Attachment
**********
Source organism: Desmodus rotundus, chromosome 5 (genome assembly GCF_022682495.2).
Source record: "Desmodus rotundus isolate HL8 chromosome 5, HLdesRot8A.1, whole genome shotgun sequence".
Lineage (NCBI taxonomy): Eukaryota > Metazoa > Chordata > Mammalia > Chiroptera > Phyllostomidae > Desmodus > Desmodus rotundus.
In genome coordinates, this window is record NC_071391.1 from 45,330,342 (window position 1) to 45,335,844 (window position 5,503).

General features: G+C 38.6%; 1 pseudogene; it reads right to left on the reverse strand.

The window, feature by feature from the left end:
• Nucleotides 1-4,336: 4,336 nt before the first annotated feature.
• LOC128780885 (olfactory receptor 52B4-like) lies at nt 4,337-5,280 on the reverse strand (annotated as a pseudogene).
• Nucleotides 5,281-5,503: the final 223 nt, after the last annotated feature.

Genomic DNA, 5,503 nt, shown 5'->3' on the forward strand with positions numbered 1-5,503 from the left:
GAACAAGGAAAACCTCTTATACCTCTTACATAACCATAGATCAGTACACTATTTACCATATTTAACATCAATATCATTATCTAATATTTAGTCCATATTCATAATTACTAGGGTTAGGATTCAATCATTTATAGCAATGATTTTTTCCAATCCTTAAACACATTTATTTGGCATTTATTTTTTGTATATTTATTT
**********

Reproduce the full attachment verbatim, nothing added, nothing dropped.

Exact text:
Source organism: Desmodus rotundus, chromosome 5 (genome assembly GCF_022682495.2).
Source record: "Desmodus rotundus isolate HL8 chromosome 5, HLdesRot8A.1, whole genome shotgun sequence".
Lineage (NCBI taxonomy): Eukaryota > Metazoa > Chordata > Mammalia > Chiroptera > Phyllostomidae > Desmodus > Desmodus rotundus.
In genome coordinates, this window is record NC_071391.1 from 45,330,342 (window position 1) to 45,335,844 (window position 5,503).

General features: G+C 38.6%; 1 pseudogene; it reads right to left on the reverse strand.

The window, feature by feature from the left end:
• Nucleotides 1-4,336: 4,336 nt before the first annotated feature.
• LOC128780885 (olfactory receptor 52B4-like) lies at nt 4,337-5,280 on the reverse strand (annotated as a pseudogene).
• Nucleotides 5,281-5,503: the final 223 nt, after the last annotated feature.

Genomic DNA, 5,503 nt, shown 5'->3' on the forward strand with positions numbered 1-5,503 from the left:
GAACAAGGAAAACCTCTTATACCTCTTACATAACCATAGATCAGTACACTATTTACCATATTTAACATCAATATCATTATCTAATATTTAGTCCATATTCATAATTACTAGGGTTAGGATTCAATCATTTATAGCAATGATTTTTTCCAATCCTTAAACACATTTATTTGGCATTTATTTTTTGTATATTTATTT